Mr Trump said that a “lot of bad things happened” to Mr Warmbier, but added: “At least we got him home to be with his parents, where they were so happy to see him, even though he was in very tough condition.”
President Trump said Mr Warmbier’s death had deepened his administration’s resolve “to prevent such tragedies from befalling innocent people at the hands of regimes that do not respect the rule of law or basic human decency”.
“The United States once again condemns the brutality of the North Korean regime as we mourn its latest victim.”
South Korea’s President Moon Jae-in told CBS News on Tuesday it was “quite clear” that North Korea had “a heavy responsibility in the process that led to Mr Warmbier’s death”.
Otto Frederick Warmbier (WARM-beer; December 12, 1994 – June 19, 2017) was an American college student who was imprisoned in North Korea from January 2016 to June 2017 after being convicted of “hostile acts” against the country. Warmbier, then 21 years old, confessed to stealing a political propaganda poster and was sentenced to 15 years’ hard labor.
The United States made diplomatic efforts to seek Warmbier’s release. A U.S. State Department spokesman said Warmbier’s harsh sentence was a response to U.S. sanctions against North Korea for its nuclear activities. According to his father, Warmbier’s confession was forced, and he was abducted by the North Korean government for political purposes.
Warmbier fell into a coma in North Korea and was released in June 2017, after nearly 18 months there. According to North Korean authorities, Warmbier’s coma was a result of botulism and a sleeping pill, but U.S. physicians cast doubt on that claim. Warmbier arrived in Cincinnati, Ohio, on June 13 and was taken to University of Cincinnati Medical Center for immediate evaluation and treatment. He was diagnosed with
Otto Warmbier was born on December 12, 1994, to Fred and Cindy (née Garber) Warmbier and raised in Cincinnati, Ohio, to a family of American-Jewish descent and was one of three children in the family.
His father, Fred Warmbier, owns his own business, a metal-finishing company, that was featured in Forbes for its rapid growth in 2015. In 2014, he contributed to the The New York Times‘ blog titled You’re the Boss about running a small business. Otto worked as an intern at the company from 2010 to 2013.
Fred Warmbier stated that his son Otto was traveling in China at the end of 2015 when he saw a company offering trips to North Korea. He decided to go because he was adventurous, according to his father, who accused the tour operator of specifically targeting young Westerners with slogans like,
“This is the trip your parents don’t want you to take!”
Fred Warmbier said the China-based tour operator, Young Pioneer Tours, advertised the trip as safe for U.S. citizens. Danny Gratton, an adventurous British sales manager, met Warmbier in Beijing as the two boarded the tour flight to Pyongyang. The two struck up a friendship and were roommates on the trip. They stuck together from the time they got to Pyongyang until Warmbier was arrested.
Warmbier traveled to North Korea for a five-day New Year’s tour of the country organized by Young Pioneer Tours. Ten other U.S. citizens were in his tour group.
“Let’s arm ourselves strongly with Kim Jong-il‘s patriotism!”.
Harming such items with the name or image of a North Korean leader is considered a serious crime by the government.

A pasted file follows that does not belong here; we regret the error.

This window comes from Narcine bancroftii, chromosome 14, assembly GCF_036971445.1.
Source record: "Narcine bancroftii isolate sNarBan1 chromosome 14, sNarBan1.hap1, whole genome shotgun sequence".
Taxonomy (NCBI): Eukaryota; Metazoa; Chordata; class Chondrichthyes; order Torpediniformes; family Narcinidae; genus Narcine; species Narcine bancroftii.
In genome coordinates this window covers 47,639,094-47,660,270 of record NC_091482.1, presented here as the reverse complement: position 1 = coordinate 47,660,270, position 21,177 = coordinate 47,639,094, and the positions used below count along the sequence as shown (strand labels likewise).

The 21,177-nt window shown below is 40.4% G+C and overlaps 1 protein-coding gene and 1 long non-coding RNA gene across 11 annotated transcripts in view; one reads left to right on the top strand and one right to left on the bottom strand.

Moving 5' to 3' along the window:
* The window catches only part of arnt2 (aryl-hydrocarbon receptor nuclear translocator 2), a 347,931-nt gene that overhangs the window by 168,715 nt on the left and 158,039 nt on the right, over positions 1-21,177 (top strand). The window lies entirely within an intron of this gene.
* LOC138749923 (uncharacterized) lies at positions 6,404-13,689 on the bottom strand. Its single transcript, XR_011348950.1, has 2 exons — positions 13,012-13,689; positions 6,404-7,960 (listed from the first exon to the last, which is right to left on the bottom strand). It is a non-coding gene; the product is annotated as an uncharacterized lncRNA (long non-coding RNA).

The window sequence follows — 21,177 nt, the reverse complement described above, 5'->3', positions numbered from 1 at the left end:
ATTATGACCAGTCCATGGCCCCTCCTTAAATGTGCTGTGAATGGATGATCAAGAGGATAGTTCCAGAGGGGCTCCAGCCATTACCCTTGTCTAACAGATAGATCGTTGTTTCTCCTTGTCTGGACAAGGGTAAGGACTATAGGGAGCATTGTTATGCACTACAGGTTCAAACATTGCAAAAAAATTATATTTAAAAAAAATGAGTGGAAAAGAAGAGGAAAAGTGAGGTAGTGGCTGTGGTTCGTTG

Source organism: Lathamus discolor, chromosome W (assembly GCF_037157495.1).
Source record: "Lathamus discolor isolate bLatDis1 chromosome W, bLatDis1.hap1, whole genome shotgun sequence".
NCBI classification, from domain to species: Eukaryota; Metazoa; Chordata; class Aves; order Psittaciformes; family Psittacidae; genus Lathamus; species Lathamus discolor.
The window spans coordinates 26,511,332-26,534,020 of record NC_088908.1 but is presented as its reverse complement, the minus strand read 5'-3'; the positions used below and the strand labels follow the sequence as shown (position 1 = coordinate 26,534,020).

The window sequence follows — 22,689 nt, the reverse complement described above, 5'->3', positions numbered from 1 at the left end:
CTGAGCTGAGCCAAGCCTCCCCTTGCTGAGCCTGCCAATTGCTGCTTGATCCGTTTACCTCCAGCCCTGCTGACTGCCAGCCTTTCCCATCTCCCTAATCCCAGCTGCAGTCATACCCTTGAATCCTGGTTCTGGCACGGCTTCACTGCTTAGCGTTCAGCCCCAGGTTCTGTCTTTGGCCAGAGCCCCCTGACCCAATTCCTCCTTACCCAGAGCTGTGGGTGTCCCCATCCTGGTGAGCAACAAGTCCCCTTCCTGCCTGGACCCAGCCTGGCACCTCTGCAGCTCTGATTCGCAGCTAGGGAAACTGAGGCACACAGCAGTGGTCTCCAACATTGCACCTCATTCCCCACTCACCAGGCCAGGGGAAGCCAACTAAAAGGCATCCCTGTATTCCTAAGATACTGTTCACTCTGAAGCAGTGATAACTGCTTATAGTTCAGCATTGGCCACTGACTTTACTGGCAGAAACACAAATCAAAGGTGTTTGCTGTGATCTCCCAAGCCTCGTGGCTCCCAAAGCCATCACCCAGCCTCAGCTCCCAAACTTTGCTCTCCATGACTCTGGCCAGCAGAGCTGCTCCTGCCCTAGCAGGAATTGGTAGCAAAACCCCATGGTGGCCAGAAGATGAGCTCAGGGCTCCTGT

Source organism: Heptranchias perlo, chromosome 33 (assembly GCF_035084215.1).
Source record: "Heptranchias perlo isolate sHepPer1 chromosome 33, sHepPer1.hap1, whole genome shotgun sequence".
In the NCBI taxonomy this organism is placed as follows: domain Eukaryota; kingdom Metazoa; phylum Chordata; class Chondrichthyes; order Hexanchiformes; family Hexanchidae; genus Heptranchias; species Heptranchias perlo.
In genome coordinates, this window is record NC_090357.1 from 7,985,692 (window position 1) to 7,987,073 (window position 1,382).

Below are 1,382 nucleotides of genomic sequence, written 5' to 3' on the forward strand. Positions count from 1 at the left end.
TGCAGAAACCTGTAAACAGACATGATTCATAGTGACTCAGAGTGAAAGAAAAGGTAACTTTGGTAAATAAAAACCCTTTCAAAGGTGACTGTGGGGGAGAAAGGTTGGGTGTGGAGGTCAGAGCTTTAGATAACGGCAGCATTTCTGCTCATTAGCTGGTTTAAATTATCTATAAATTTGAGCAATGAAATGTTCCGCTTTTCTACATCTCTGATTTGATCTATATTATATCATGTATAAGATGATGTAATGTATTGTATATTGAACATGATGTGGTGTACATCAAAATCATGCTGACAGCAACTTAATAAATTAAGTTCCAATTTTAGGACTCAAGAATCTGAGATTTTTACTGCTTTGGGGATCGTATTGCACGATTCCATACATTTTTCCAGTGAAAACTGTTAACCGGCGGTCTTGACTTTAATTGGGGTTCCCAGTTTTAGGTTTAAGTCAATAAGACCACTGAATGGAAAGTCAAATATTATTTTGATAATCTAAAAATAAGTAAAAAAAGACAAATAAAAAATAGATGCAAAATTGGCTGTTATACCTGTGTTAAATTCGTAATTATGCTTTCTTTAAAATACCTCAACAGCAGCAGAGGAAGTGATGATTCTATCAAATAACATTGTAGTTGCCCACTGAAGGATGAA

A video purporting to show the theft was released by state-run Korean Central News Agency on March 18, 2016. In the 18-second low-resolution video, an unrecognizable figure removes the sign from the wall and places it on the floor, leaning it against the wall. This action is shown twice, followed by a higher-resolution picture of the sign on the wall. The face of the person removing the poster is not seen during the video clip.
Arrest and conviction
On January 2, 2016, Warmbier was arrested for theft just prior to departing North Korea from Pyongyang International Airport. Gratton witnessed the arrest.
“No words were spoken. Two guards just came over and simply tapped Otto on the shoulder and led him away. I just said kind of quite nervously, ‘Well, that’s the last we’ll see of you.’ There’s a great irony in those words. That was it. That was the last physical time I saw Otto, ever. Otto didn’t resist. He didn’t look scared. He sort of half-smiled.”
The others in his tour group left the country without incident. His crime was described as “a hostile act against the state” by the North Korean news agency KCNA.
Warmbier was tried and convicted for the theft of the propaganda banner from a restricted area of the hotel. His trial included his confession, CCTV footage, fingerprint evidence, and witness testimony.
In a press conference on February 29, 2016, Warmbier repeated his confession that he had stolen the banner to take back to the United States. He said he stole it for the mother of a friend who wanted it as a souvenir to be hung on the wall of a church in his hometown of Wyoming, Ohio. He said that she offered him a used car worth $10,000 as payment, and that if he was detained and didn’t return, $200,000 would be paid to his mother in the form of a charitable donation. Warmbier said he accepted the offer because his family was
“suffering from very severe financial difficulties”.
He also said he was encouraged in committing his act by his desire to join the Z Society, a “semi-secret ring society” and philanthropic organization at the University of Virginia.
Warmbier read the following statement at his trial:
I never should have allowed myself to be lured by the United States administration to commit a crime in this country. I wish that the United States administration never manipulate people like myself in the future to commit crimes against foreign countries. I entirely beg you, the people and government of the DPR Korea, for your forgiveness. Please! I have made the worst mistake of my life! Please! Think of my family.